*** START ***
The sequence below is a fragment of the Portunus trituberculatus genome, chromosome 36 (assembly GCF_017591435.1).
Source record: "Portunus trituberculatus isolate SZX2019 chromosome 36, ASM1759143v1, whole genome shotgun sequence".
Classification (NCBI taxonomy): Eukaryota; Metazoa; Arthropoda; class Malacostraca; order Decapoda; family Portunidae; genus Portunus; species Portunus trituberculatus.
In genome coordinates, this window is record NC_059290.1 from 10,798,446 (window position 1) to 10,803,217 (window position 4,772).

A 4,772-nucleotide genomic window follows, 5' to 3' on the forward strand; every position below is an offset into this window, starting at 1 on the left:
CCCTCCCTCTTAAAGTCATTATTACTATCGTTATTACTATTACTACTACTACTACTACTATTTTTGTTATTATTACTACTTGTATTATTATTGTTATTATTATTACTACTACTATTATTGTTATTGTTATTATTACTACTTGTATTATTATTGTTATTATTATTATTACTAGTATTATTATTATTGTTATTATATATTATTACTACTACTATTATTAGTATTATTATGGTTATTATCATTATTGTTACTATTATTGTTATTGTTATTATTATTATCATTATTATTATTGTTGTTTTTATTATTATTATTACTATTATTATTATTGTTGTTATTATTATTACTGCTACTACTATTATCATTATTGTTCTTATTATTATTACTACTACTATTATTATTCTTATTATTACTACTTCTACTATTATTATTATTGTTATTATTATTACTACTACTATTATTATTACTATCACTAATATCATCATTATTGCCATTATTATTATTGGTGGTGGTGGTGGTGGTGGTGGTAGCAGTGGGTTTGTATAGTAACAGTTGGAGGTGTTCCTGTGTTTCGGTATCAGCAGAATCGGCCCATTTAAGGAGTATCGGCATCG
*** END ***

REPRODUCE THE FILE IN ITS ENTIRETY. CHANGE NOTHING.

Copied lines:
The sequence below is a fragment of the Portunus trituberculatus genome, chromosome 36 (assembly GCF_017591435.1).
Source record: "Portunus trituberculatus isolate SZX2019 chromosome 36, ASM1759143v1, whole genome shotgun sequence".
Classification (NCBI taxonomy): Eukaryota; Metazoa; Arthropoda; class Malacostraca; order Decapoda; family Portunidae; genus Portunus; species Portunus trituberculatus.
In genome coordinates, this window is record NC_059290.1 from 10,798,446 (window position 1) to 10,803,217 (window position 4,772).

A 4,772-nucleotide genomic window follows, 5' to 3' on the forward strand; every position below is an offset into this window, starting at 1 on the left:
CCCTCCCTCTTAAAGTCATTATTACTATCGTTATTACTATTACTACTACTACTACTACTATTTTTGTTATTATTACTACTTGTATTATTATTGTTATTATTATTACTACTACTATTATTGTTATTGTTATTATTACTACTTGTATTATTATTGTTATTATTATTATTACTAGTATTATTATTATTGTTATTATATATTATTACTACTACTATTATTAGTATTATTATGGTTATTATCATTATTGTTACTATTATTGTTATTGTTATTATTATTATCATTATTATTATTGTTGTTTTTATTATTATTATTACTATTATTATTATTGTTGTTATTATTATTACTGCTACTACTATTATCATTATTGTTCTTATTATTATTACTACTACTATTATTATTCTTATTATTACTACTTCTACTATTATTATTATTGTTATTATTATTACTACTACTATTATTATTACTATCACTAATATCATCATTATTGCCATTATTATTATTGGTGGTGGTGGTGGTGGTGGTGGTAGCAGTGGGTTTGTATAGTAACAGTTGGAGGTGTTCCTGTGTTTCGGTATCAGCAGAATCGGCCCATTTAAGGAGTATCGGCATCG